AWS Developer Blog

Tag: Java

Using Amazon SQS Dead Letter Queues

by Jason Fulghum | on | in Java | Permalink | Comments |  Share

Amazon SQS recently introduced support for dead letter queues. This feature is an important tool to help your applications consume messages from SQS queues in a more resilient way. Dead letter queues allow you to set a limit on the number of times a message in a queue is processed. Consider an application that consumes […]

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Performing Conditional Writes Using the Amazon DynamoDB Transaction Library

by Wade Matveyenko | on | in Java | Permalink | Comments |  Share

Today we’re lucky to have another guest post by David Yanacek from the Amazon DynamoDB team. David is sharing his deep knowledge on the Amazon DynamoDB Transactions library to help explain how to use it with the conditional writes feature of Amazon DynamoDB. The DynamoDB transaction library provides a convenient way to perform atomic reads […]

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Two New Amazon RDS Database Engines in Eclipse

We’re excited to announce support for two more Amazon RDS database engines in the AWS Toolkit for Eclipse. You can now configure connections to PostgreSQL and Microsoft SQL Server RDS database instances directly from within Eclipse by opening the AWS Explorer view and double-clicking on your RDS database instance. The first time you select your […]

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DynamoDB Local Test Tool Integration for Eclipse

We’re excited to announce that the AWS Toolkit for Eclipse now includes integration with the Amazon DynamoDB Local Test Tool. The DynamoDB Local Test Tool allows you to develop and test your application against a DynamoDB-compatible database running locally — no Internet connectivity or credit card required. When your application is ready for prime time, […]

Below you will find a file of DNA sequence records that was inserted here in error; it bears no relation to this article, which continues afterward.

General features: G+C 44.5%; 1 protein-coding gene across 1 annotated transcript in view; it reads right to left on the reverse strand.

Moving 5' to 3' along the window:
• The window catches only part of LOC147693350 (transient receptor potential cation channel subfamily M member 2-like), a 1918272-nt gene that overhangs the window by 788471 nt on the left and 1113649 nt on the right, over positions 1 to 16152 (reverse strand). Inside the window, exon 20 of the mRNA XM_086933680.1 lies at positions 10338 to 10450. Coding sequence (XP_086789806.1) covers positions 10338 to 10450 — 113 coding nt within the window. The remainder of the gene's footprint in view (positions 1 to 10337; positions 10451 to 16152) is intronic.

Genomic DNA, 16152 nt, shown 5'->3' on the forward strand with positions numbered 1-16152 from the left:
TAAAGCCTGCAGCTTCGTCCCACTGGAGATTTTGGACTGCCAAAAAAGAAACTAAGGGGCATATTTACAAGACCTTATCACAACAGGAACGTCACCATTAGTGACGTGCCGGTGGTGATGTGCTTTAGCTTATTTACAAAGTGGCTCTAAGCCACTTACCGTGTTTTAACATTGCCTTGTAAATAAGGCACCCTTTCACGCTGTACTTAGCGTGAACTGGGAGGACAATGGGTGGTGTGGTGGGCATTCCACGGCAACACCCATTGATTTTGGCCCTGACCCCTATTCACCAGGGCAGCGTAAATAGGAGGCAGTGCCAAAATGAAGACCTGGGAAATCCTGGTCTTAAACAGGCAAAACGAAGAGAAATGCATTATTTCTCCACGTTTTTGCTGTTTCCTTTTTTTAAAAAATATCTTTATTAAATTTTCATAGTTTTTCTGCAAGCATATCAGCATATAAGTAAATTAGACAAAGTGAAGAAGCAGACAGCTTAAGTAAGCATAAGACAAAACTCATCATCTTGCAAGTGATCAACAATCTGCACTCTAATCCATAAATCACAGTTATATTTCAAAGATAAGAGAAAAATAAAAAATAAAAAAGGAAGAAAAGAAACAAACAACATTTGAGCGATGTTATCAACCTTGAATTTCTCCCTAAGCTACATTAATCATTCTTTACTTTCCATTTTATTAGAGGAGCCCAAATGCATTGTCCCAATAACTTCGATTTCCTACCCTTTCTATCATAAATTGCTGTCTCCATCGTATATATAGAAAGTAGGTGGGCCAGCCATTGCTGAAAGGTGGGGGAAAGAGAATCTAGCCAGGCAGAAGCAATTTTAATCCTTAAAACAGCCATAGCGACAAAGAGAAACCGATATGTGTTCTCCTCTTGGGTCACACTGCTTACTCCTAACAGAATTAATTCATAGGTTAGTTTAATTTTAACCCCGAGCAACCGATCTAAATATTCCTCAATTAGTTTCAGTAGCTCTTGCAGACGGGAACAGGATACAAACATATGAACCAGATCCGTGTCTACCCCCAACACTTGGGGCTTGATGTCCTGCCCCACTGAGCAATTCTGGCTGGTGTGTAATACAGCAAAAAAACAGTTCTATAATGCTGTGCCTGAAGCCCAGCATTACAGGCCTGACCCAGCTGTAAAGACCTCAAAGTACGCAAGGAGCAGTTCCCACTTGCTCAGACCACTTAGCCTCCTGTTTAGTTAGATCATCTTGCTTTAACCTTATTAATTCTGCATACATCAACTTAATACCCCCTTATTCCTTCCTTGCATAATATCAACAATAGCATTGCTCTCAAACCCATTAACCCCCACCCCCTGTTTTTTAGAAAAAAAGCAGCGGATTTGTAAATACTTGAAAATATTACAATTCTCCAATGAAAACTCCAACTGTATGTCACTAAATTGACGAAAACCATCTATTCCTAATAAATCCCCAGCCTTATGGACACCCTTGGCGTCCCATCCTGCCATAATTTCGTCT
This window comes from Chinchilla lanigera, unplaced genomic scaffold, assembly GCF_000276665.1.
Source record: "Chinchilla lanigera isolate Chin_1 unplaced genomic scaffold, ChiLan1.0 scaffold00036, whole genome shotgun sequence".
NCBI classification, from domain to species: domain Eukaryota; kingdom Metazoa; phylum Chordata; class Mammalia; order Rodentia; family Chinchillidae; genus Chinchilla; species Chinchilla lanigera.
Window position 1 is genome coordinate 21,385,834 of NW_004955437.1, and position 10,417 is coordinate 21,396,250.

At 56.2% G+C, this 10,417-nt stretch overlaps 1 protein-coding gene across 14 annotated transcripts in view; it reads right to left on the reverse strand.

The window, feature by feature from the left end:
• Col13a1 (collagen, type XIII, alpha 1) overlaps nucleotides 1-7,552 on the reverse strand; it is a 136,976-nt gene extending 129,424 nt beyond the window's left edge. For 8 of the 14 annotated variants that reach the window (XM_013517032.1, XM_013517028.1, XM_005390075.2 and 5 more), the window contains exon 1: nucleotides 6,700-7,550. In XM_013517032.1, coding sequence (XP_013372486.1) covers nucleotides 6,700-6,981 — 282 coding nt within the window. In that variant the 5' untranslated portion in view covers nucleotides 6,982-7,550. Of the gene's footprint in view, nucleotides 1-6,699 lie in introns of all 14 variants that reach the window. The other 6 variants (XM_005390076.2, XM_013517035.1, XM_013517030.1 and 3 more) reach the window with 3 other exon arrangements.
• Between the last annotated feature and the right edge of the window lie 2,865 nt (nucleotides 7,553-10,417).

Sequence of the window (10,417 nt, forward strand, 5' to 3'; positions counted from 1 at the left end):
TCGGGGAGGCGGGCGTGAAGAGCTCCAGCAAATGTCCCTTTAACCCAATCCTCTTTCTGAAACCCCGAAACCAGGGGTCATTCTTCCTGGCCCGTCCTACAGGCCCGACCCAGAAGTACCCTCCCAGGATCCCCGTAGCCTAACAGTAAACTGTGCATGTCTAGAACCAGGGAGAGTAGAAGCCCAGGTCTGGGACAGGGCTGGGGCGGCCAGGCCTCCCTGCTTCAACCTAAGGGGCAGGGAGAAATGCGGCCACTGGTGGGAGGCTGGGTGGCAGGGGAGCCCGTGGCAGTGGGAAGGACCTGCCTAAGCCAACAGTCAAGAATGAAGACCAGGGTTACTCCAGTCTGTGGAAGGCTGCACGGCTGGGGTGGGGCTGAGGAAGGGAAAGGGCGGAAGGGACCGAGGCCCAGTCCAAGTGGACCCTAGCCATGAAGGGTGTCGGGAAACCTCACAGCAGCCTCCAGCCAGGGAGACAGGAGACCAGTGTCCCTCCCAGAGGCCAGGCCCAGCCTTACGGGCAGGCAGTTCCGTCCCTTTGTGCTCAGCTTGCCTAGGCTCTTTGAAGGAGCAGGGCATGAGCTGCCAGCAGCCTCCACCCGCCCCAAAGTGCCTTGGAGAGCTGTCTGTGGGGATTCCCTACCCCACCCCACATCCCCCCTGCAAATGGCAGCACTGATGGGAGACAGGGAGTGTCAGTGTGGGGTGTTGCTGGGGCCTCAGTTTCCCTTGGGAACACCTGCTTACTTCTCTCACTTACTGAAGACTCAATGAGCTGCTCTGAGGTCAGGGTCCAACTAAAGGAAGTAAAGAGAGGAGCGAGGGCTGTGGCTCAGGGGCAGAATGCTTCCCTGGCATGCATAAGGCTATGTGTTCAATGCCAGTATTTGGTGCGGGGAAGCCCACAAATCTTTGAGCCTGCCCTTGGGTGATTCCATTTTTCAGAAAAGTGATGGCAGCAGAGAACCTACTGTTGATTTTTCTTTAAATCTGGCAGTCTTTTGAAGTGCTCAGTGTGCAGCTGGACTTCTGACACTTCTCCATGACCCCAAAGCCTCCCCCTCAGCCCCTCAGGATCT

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Taste of JMX Using the AWS SDK for Java

by Hanson Char | on | in Java | Permalink | Comments |  Share

As you may know, starting from Java 5, the JMX technology is available out-of-the-box to monitor and manage the Java VM.  It seems natural to wonder what it would be like to configure and modify the behavior of the AWS Java SDK via JMX in real time.  Imagine, for example, every configuration option related to […]

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Eclipse Support for AWS Elastic Beanstalk Worker Environment Tiers

A web application is typically concerned with quickly sending responses to incoming queries from its users. This model works really well for things like rendering a web page based on a couple of database queries or validating some user input and storing it to a database. The user makes a request to the application to […]

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Metric Configuration in AWS SDK for Java

by Hanson Char | on | in Java | Permalink | Comments |  Share

As we mentioned in an earlier blog, you can now enable the automatic generation of performance metrics when using the AWS SDK for Java, and have them automatically uploaded to Amazon CloudWatch for monitoring purposes. Sometimes, however, you may want to generate more fine-grained metrics, such as per-host and per-JVM metrics, that are not enabled […]

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New, Simplified Method Forms in the AWS SDK for Java

by Jason Fulghum | on | in Java | Permalink | Comments |  Share

We’re always looking for new ways to improve the tools our team builds, like the AWS SDK for Java and the AWS Toolkit for Eclipse. Sometimes those improvements come as brand new functionality, such as Amazon CloudWatch Metrics for the AWS SDK for Java, and sometimes they’re small tweaks to make the tools faster or […]

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Credentials Best Practices

by David Murray | on | in Java | Permalink | Comments |  Share

Introduction Your Amazon Web Services account is (we hope!) pretty important to you. Whether you’re running mission-critical applications that need to be protected from malicious interlopers, or you simply want to ensure that only the people you specify can bill resources to your AWS account, it is vital that you keep your account and its […]

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Enabling Metrics with the AWS SDK for Java

by Hanson Char | on | in Java | Permalink | Comments |  Share

Ever thought about generating metrics that measure your application’s performance on accessing AWS, and then having those metrics uploaded to Amazon CloudWatch for visualization or monitoring purposes ? How about generating performance metrics of your JVM’s when used against AWS ? Wouldn’t it be nice to capture and visualize metrics related to the runtime environment […]

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